"We put more of an accent on rehabilitation; the whole approach is more humane," she said. "Here (in the U.S.), most of the money and the whole focus is on security. A really small percentage is being focused on treatment."

Mladineo believes treatment and education offer the best long-term solution to fighting crime and reducing prison populations.

Not only does Croatia have no death penalty, life in prison is not an option - even for the most serious offenses, she said, noting the maximum sentence in Croatia is 40 years."I don't think inmates here are being prepared for going out at all and that's why you have what you have - just recycling them over and over again in the criminal justice system."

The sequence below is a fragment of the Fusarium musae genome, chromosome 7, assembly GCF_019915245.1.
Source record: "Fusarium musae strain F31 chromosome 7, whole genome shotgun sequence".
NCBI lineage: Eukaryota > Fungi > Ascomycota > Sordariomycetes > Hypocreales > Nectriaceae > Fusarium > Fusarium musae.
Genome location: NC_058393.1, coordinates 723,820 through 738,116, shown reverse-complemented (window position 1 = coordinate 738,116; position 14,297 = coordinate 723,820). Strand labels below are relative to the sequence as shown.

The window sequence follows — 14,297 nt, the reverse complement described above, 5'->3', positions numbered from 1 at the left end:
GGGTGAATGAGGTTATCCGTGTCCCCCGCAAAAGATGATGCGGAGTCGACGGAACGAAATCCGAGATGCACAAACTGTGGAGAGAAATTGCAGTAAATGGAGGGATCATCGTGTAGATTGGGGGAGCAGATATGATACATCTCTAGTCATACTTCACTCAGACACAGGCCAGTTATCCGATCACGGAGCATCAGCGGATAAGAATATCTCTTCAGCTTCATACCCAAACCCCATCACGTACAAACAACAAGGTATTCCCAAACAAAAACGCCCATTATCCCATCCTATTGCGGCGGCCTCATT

Each Indiana State student received a "Completion of Course" certificate from the University of Zagreb at a reception organized by Ljiljana Miksaj-Todorovic, dean of the faculty of education and rehabilitation Sciences on May 31.

Photo: - Indiana State University students visited Ban Jelacic Square in Zagreb during a study abroad visit to Croatia to learn first-hand the differences between the criminal justice systems of Croatia and the United States. Jelacic fought for Croatian autonomy from Austria and Hungary and was ruler of Croatia from 1848 to 1859.

Photo: - Indiana State University students took a class at the University of Zagreb during a study abroad trip to learn first-hand the differences between the criminal justice systems of Croatia and the United States.

Contact: Sudipto Roy, professor of criminology and criminal justice, Indiana State University, 812-237-2198 or

Writer: Dave Taylor, media relations director, Office of Communications and Marketing, Indiana State University, 812-237-3743 or